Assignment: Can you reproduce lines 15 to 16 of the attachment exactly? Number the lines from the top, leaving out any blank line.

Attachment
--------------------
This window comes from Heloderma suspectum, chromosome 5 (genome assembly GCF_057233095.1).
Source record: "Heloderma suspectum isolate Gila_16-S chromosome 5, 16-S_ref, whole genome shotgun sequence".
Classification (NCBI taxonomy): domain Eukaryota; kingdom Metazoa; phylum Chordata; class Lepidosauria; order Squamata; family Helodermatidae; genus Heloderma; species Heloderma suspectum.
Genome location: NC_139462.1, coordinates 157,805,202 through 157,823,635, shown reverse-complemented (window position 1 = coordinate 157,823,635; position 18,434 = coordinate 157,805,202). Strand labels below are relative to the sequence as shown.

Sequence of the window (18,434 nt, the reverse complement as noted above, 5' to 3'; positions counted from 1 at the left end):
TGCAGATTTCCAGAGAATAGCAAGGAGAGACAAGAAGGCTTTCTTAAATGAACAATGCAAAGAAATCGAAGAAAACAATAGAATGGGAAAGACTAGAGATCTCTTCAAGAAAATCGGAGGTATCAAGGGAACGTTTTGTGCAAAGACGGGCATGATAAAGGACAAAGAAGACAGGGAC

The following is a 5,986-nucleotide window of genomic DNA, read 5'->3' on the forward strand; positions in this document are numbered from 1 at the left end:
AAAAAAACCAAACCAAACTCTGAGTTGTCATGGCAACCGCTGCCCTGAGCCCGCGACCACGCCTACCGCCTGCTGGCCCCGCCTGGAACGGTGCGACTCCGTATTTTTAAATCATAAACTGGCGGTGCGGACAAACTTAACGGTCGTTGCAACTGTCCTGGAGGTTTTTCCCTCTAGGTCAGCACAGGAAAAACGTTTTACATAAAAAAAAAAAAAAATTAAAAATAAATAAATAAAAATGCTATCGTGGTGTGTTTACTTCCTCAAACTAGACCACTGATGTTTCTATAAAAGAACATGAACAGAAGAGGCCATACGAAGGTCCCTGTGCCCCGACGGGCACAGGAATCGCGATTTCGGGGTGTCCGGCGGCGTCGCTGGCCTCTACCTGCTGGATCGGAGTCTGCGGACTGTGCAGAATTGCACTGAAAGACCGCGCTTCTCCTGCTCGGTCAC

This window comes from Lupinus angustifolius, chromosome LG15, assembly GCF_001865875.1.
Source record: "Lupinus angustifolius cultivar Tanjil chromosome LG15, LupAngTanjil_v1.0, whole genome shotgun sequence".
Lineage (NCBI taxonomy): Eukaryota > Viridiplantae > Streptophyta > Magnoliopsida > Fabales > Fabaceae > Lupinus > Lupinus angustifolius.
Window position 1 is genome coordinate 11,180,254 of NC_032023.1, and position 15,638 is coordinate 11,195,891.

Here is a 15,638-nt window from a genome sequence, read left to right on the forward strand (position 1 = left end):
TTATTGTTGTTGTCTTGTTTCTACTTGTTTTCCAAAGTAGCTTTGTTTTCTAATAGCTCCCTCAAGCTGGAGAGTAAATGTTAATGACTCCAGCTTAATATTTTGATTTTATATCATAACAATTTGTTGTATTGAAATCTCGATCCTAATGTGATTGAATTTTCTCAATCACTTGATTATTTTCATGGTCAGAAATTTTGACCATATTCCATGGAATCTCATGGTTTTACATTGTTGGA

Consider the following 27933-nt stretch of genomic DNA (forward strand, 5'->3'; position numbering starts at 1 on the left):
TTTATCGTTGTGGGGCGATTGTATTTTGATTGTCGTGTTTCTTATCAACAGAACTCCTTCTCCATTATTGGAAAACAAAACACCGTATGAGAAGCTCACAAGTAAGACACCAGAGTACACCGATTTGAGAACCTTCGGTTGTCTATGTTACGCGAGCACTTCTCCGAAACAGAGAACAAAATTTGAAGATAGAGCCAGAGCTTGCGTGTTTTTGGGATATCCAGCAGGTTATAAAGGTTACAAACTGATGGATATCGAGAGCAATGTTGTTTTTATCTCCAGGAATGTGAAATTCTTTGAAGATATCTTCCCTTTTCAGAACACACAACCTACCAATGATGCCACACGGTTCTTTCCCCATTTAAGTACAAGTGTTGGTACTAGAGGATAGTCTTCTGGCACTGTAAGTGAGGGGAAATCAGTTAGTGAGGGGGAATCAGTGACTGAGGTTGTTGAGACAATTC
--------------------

Consider the following 27933-nt stretch of genomic DNA (forward strand, 5'->3'; position numbering starts at 1 on the left):
TTTATCGTTGTGGGGCGATTGTATTTTGATTGTCGTGTTTCTTATCAACAGAACTCCTTCTCCATTATTGGAAAACAAAACACCGTATGAGAAGCTCACAAGTAAGACACCAGAGTACACCGATTTGAGAACCTTCGGTTGTCTATGTTACGCGAGCACTTCTCCGAAACAGAGAACAAAATTTGAAGATAGAGCCAGAGCTTGCGTGTTTTTGGGATATCCAGCAGGTTATAAAGGTTACAAACTGATGGATATCGAGAGCAATGTTGTTTTTATCTCCAGGAATGTGAAATTCTTTGAAGATATCTTCCCTTTTCAGAACACACAACCTACCAATGATGCCACACGGTTCTTTCCCCATTTAAGTACAAGTGTTGGTACTAGAGGATAGTCTTCTGGCACTGTAAGTGAGGGGAAATCAGTTAGTGAGGGGGAATCAGTGACTGAGGTTGTTGAGACAATTC